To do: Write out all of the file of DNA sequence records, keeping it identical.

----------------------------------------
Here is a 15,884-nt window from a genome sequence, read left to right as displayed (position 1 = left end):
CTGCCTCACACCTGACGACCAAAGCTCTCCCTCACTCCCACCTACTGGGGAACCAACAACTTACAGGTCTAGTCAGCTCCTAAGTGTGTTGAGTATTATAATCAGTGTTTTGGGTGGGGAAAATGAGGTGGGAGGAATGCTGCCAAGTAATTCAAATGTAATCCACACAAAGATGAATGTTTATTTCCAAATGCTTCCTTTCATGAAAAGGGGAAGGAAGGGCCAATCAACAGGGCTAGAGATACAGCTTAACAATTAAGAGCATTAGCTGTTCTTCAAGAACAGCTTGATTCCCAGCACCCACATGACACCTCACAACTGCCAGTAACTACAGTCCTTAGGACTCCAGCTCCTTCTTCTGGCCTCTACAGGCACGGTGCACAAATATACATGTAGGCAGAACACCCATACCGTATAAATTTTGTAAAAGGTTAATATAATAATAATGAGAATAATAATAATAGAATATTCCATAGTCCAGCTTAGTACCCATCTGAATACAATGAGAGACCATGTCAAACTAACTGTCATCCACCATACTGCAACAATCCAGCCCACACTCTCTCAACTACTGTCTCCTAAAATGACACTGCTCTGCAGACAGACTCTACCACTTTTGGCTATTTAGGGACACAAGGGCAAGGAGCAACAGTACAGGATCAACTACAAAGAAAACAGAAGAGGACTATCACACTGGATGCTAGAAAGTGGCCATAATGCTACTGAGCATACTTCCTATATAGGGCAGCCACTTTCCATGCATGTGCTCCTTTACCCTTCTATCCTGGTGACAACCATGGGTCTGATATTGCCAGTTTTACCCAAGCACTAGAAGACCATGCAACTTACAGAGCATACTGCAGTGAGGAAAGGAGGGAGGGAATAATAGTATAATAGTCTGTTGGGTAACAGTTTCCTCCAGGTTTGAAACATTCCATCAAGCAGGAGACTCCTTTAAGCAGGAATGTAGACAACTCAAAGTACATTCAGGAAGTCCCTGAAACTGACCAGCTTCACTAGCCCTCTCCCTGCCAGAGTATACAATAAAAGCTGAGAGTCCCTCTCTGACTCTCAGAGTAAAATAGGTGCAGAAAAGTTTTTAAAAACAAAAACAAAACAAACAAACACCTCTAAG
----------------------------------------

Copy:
Here is a 15,884-nt window from a genome sequence, read left to right as displayed (position 1 = left end):
CTGCCTCACACCTGACGACCAAAGCTCTCCCTCACTCCCACCTACTGGGGAACCAACAACTTACAGGTCTAGTCAGCTCCTAAGTGTGTTGAGTATTATAATCAGTGTTTTGGGTGGGGAAAATGAGGTGGGAGGAATGCTGCCAAGTAATTCAAATGTAATCCACACAAAGATGAATGTTTATTTCCAAATGCTTCCTTTCATGAAAAGGGGAAGGAAGGGCCAATCAACAGGGCTAGAGATACAGCTTAACAATTAAGAGCATTAGCTGTTCTTCAAGAACAGCTTGATTCCCAGCACCCACATGACACCTCACAACTGCCAGTAACTACAGTCCTTAGGACTCCAGCTCCTTCTTCTGGCCTCTACAGGCACGGTGCACAAATATACATGTAGGCAGAACACCCATACCGTATAAATTTTGTAAAAGGTTAATATAATAATAATGAGAATAATAATAATAGAATATTCCATAGTCCAGCTTAGTACCCATCTGAATACAATGAGAGACCATGTCAAACTAACTGTCATCCACCATACTGCAACAATCCAGCCCACACTCTCTCAACTACTGTCTCCTAAAATGACACTGCTCTGCAGACAGACTCTACCACTTTTGGCTATTTAGGGACACAAGGGCAAGGAGCAACAGTACAGGATCAACTACAAAGAAAACAGAAGAGGACTATCACACTGGATGCTAGAAAGTGGCCATAATGCTACTGAGCATACTTCCTATATAGGGCAGCCACTTTCCATGCATGTGCTCCTTTACCCTTCTATCCTGGTGACAACCATGGGTCTGATATTGCCAGTTTTACCCAAGCACTAGAAGACCATGCAACTTACAGAGCATACTGCAGTGAGGAAAGGAGGGAGGGAATAATAGTATAATAGTCTGTTGGGTAACAGTTTCCTCCAGGTTTGAAACATTCCATCAAGCAGGAGACTCCTTTAAGCAGGAATGTAGACAACTCAAAGTACATTCAGGAAGTCCCTGAAACTGACCAGCTTCACTAGCCCTCTCCCTGCCAGAGTATACAATAAAAGCTGAGAGTCCCTCTCTGACTCTCAGAGTAAAATAGGTGCAGAAAAGTTTTTAAAAACAAAAACAAAACAAACAAACACCTCTAAG